It had also said it would achieve between 80 to 85 per cent distribution before the commencement of the election, extending the date of collection to February 8.

As the elections is fast approaching, there are series of political advertisement in the media to sell the candidates. Majority of these political advertisements are attack on personalities of the opposition parties in a bid to win the hearts of the electorates.

There have been calls from the populace for political campaigns to be issue-based rather than mudslinging that had been adopted by most political parties.

The Sultan’s concerns are  as a result of complaints that promises made by politicians in the past were not kept, a deceit he stressed should cease.

At the conference, the Catholic Archbishop of Abuja, John Onaiyekan, also raised concerns over the rights of Internally Displaced Persons.

Clergies Blame Government For Oil Theft In Niger delta

John Onaiyekan Bishop
Bishop John Onaiyekan urged the government to act fast and check the oil theft affecting the Niger delta adversely

The Catholic Bishops in Nigeria have blamed government agencies and oil companies for the massive crude oil theft and poverty in the Niger Delta region.

Speaking at a meeting of stakeholders on Tuesday held in Abuja , the nation’s capital, the presiding Bishop, John Onaiyekan, criticised the government for not doing enough to reduce crude oil stolen daily which was estimated at 150, 000 barrels per day.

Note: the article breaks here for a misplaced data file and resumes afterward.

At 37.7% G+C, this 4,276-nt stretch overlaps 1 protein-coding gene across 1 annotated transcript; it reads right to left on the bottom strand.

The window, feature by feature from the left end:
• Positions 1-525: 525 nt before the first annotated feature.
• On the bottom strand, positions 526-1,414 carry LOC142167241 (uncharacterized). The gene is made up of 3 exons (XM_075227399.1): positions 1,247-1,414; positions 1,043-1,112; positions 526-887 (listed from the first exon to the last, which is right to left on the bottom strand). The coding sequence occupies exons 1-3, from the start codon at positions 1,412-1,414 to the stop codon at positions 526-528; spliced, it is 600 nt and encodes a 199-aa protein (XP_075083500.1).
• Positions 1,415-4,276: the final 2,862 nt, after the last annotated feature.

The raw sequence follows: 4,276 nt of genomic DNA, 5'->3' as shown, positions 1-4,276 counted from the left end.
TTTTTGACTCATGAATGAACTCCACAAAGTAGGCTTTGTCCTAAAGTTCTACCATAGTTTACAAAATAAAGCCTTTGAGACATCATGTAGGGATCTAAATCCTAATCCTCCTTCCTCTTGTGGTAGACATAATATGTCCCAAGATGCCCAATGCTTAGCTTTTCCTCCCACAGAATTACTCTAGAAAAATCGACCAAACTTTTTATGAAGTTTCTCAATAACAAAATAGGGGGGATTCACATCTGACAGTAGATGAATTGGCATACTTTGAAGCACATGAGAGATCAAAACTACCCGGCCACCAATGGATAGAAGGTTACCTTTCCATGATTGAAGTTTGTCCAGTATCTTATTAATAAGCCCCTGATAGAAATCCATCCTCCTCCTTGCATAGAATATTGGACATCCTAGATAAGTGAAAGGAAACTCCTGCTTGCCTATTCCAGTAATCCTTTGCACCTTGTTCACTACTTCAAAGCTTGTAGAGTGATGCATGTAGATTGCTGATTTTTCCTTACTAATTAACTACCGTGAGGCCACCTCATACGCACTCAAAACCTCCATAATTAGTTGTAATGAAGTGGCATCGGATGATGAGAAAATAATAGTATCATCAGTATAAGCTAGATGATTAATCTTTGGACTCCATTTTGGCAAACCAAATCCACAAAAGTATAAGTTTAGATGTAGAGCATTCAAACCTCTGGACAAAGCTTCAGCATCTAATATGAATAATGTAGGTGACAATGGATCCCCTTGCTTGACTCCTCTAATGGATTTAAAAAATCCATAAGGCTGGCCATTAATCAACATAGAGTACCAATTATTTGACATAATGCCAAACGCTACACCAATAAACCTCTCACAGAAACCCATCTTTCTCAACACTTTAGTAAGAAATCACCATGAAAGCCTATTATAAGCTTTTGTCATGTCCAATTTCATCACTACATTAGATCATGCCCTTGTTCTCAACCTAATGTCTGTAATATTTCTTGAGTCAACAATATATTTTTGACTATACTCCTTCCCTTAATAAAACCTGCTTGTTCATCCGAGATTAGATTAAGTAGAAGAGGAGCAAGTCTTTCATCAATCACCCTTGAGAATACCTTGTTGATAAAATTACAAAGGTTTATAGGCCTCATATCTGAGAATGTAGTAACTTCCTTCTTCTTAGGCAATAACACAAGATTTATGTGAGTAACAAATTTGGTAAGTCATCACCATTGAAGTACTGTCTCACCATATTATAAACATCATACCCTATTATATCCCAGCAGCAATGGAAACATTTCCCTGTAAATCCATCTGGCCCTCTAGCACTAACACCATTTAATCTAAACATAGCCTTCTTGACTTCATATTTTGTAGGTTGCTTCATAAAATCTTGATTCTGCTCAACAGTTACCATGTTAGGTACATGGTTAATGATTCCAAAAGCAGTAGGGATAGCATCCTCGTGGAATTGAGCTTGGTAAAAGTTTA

The Nigerian Navy recently confirmed that the nation loses about 20 billion dollars to crude oil theft annually.

Various local and international organisations have echoed this report, prompting the presidency to promise an end to the situation that has depleted the revenue generated from crude oil exploration.

Bishops, who have frequently visited these communities over years, said that government’s efforts appear fragile as activities like illegal refining had continued unabated.

The Archbishop of Abuja, Bishop Onaiyekan cited reasons behind the growing oil theft and spillage in the community while a Special Adviser to Bayelsa State Governor, Nemo Samaima, said the scars of the activities were unmistakable and had continued to threaten the livelihood of millions of people in the region.

In his reaction, the Group General Manager, Public Affairs Division, Mr Ohi Alegbe, said the issue had remained on the front burner of the Nigerian National Petroleum Corporation’s operation and that the Minister of Petroleum was working assiduously with a security committee to combat crude oil theft.

Question however continues as to whether or not these interventions by the government are yielding the desired impact on the people, whose farmland and source of livelihood are destroyed by illegal mining activities.


We’re Responsible For Our Sufferings, Sultan tells Fellow Northerners

The Sultan of Sokoto, Sa’ad Abubakar has blamed the North for the present insecurity in the region.

The Sultan of Sokoto, Sa’ad Abubakar

He also blamed the region for being the architect of its underdevelopment.

Sultan Abubakar who is also the President of Nigeria’s Supreme Council of Islamic Affairs disclosed this at the Northern Nigeria Governors Peace and Reconciliation Committee meeting in Kaduna on Monday. He blamed northerners for inflicting heavy pains on themselves.

“Let us sit and talk freely and articulate positions that will bring us out of the quagmire we put ourselves. It is important that religious and traditional rulers from our various states sit together, so that each and every one of us will talk freely for us to articulate a position as the way out of this problem we find ourselves.